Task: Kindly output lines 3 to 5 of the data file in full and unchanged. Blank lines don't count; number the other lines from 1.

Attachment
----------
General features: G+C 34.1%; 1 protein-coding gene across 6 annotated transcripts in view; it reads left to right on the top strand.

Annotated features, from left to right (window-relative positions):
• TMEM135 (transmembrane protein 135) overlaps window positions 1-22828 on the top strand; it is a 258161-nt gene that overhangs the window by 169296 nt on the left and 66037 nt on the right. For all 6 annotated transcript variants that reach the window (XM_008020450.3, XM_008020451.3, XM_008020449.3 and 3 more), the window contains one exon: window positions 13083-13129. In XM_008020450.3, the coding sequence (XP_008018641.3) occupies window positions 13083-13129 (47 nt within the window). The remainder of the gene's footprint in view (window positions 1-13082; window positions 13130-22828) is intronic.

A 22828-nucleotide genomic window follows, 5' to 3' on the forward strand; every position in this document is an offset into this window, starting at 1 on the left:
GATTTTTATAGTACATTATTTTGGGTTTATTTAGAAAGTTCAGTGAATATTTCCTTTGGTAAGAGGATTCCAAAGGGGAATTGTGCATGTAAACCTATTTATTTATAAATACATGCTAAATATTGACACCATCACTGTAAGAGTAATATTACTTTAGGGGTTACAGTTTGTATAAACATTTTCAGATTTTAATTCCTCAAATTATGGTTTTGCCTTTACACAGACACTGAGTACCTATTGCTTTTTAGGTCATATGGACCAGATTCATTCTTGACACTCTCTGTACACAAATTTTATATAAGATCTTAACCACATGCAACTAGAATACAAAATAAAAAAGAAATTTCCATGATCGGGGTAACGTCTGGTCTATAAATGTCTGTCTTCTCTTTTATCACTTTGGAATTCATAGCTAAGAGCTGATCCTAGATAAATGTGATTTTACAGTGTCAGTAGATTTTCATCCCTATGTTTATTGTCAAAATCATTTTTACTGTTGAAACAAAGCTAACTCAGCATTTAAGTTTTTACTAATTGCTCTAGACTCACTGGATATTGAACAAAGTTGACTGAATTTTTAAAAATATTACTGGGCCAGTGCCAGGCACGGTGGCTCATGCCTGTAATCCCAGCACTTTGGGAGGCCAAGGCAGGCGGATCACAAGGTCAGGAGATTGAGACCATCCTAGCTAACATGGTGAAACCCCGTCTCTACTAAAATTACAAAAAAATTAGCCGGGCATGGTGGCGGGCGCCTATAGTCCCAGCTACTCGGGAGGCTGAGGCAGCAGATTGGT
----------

• TMEM135 (transmembrane protein 135) overlaps window positions 1-22828 on the top strand; it is a 258161-nt gene that overhangs the window by 169296 nt on the left and 66037 nt on the right. For all 6 annotated transcript variants that reach the window (XM_008020450.3, XM_008020451.3, XM_008020449.3 and 3 more), the window contains one exon: window positions 13083-13129. In XM_008020450.3, the coding sequence (XP_008018641.3) occupies window positions 13083-13129 (47 nt within the window). The remainder of the gene's footprint in view (window positions 1-13082; window positions 13130-22828) is intronic.

A 22828-nucleotide genomic window follows, 5' to 3' on the forward strand; every position in this document is an offset into this window, starting at 1 on the left:
GATTTTTATAGTACATTATTTTGGGTTTATTTAGAAAGTTCAGTGAATATTTCCTTTGGTAAGAGGATTCCAAAGGGGAATTGTGCATGTAAACCTATTTATTTATAAATACATGCTAAATATTGACACCATCACTGTAAGAGTAATATTACTTTAGGGGTTACAGTTTGTATAAACATTTTCAGATTTTAATTCCTCAAATTATGGTTTTGCCTTTACACAGACACTGAGTACCTATTGCTTTTTAGGTCATATGGACCAGATTCATTCTTGACACTCTCTGTACACAAATTTTATATAAGATCTTAACCACATGCAACTAGAATACAAAATAAAAAAGAAATTTCCATGATCGGGGTAACGTCTGGTCTATAAATGTCTGTCTTCTCTTTTATCACTTTGGAATTCATAGCTAAGAGCTGATCCTAGATAAATGTGATTTTACAGTGTCAGTAGATTTTCATCCCTATGTTTATTGTCAAAATCATTTTTACTGTTGAAACAAAGCTAACTCAGCATTTAAGTTTTTACTAATTGCTCTAGACTCACTGGATATTGAACAAAGTTGACTGAATTTTTAAAAATATTACTGGGCCAGTGCCAGGCACGGTGGCTCATGCCTGTAATCCCAGCACTTTGGGAGGCCAAGGCAGGCGGATCACAAGGTCAGGAGATTGAGACCATCCTAGCTAACATGGTGAAACCCCGTCTCTACTAAAATTACAAAAAAATTAGCCGGGCATGGTGGCGGGCGCCTATAGTCCCAGCTACTCGGGAGGCTGAGGCAGCAGATTGGT